In Palisoc v. Brillantes, 4 invoked by petitioner, the Court held the owner and president of a school of arts and trades known as the "Manila Technical Institute," Quezon Blvd., Manila, responsible in damages for the death of Dominador Palisoc, a student of Institute, which resulted from fist blows delivered by Virgilio L. Daffon, another student of the Institute. It will be seen that the facts of Palisoc v. Brillantes brought it expressly within the 7th paragraph of Article 2180, quoted above; but those facts are entirely different from the facts existing in the instant case.

Persons exercising substitute parental authority are made responsible for damage inflicted upon a third person by the child or person subject to such substitute parental authority. In the instant case, as already noted, Jimmy Solomon who committed allegedly tortious acts resulting in injury to petitioner, was not a pupil, student or apprentice of the Republic Central Colleges; the school had no substitute parental authority over Solomon.

Clearly, within the confines of its limited logic, i.e., treating the petitioner's claim as one based wholly and exclusively on Article 2180 of the Civil Code, the order of the respondent trial judge was correct. Does it follow, however, that respondent Colleges could not be held liable upon any other basis in law, for or in respect of the injury sustained by petitioner, so as to entitle respondent school to dismissal of petitioner's complaint in respect of itself?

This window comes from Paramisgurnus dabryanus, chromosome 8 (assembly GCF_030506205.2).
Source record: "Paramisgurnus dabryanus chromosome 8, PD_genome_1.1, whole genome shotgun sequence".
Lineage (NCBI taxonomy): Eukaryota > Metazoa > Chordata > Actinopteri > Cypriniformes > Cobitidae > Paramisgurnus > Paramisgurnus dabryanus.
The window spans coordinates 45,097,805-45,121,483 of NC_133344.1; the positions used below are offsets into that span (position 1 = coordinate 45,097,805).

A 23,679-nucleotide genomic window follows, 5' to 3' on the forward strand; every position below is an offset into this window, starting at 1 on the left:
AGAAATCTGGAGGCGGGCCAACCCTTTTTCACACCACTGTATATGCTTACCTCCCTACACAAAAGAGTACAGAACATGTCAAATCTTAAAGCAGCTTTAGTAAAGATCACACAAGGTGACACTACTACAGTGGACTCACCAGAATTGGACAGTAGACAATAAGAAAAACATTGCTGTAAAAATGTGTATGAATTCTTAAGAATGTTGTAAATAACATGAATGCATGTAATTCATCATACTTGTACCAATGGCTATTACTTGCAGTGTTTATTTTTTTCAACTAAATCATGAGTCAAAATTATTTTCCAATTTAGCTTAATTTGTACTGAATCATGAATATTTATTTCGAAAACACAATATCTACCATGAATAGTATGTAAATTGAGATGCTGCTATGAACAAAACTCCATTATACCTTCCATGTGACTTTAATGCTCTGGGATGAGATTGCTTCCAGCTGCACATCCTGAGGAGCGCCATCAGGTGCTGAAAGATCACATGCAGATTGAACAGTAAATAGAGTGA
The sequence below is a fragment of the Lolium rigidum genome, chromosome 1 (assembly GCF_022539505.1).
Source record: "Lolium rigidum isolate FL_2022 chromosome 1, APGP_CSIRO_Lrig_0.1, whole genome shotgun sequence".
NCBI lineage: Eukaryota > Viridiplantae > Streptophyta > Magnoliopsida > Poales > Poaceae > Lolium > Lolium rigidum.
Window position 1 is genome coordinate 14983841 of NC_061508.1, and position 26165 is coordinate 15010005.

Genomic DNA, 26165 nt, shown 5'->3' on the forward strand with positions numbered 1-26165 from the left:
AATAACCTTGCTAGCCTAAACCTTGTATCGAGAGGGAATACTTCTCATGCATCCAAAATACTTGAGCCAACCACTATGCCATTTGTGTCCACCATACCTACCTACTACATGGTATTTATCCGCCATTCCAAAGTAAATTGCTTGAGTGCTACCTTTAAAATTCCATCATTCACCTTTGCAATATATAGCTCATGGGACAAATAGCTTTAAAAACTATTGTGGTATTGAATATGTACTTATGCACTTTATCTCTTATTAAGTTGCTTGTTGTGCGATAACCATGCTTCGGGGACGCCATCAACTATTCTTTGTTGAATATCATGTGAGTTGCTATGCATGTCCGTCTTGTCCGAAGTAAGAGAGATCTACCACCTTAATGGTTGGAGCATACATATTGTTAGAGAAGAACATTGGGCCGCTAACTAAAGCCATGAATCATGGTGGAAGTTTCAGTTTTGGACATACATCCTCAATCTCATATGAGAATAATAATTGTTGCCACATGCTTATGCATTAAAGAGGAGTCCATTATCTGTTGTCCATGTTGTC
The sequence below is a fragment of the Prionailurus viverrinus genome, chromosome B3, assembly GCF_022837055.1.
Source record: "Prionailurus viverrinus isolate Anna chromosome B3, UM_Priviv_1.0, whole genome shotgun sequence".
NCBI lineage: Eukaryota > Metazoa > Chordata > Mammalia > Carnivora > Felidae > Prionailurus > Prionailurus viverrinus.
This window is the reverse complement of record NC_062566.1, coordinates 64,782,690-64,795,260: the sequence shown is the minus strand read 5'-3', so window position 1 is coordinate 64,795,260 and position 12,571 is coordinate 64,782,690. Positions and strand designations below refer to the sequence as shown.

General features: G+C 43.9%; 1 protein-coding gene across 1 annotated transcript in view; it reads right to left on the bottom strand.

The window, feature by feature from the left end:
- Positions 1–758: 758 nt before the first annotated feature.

The very recent case of the Philippine School of Business Administration (PSBA) v. Court of Appeals, 5 requires us to give a negative answer to that question.

In PSBA, the Court held that Article 2180 of the Civil Code was not applicable where a student had been injured by one who was an outsider or by one over whom the school did not exercise any custody or control or supervision. At the same time, however, the Court stressed that an implied contract may be held to be established between a school which accepts students for enrollment, on the one hand, and the students who are enrolled, on the other hand, which contract results in obligations for both parties:

When an academic institution accepts students for enrollment, there is established a contract between them, resulting in bilateral obligations which parties are bound to comply with. For its part, the school undertakes to provide the student with an education that would presumably suffice to equip him with the necessary tools and skills to pursue higher education or a profession. On the other hand, the student covenants to abide by the school's academic requirements and observe its rules and regulations.

Institutions of learning must also meet the implicit or "built-in" obligation of providing their students with an atmosphere that promotes or assists in attaining its primary undertaking of imparting knowledge. Certainly, no student can absorb the intricacies of physics or higher mathematics or explore the realm of the arts and other sciences when bullets are flying or grenades exploding in the air or where there looms around the school premises a constant threat to life and limb. Necessarily, the school must ensure that adequate steps are taken to maintain peace and order within the campus premises and to prevent the breakdown thereof. 6

In that case, the Court was careful to point out that: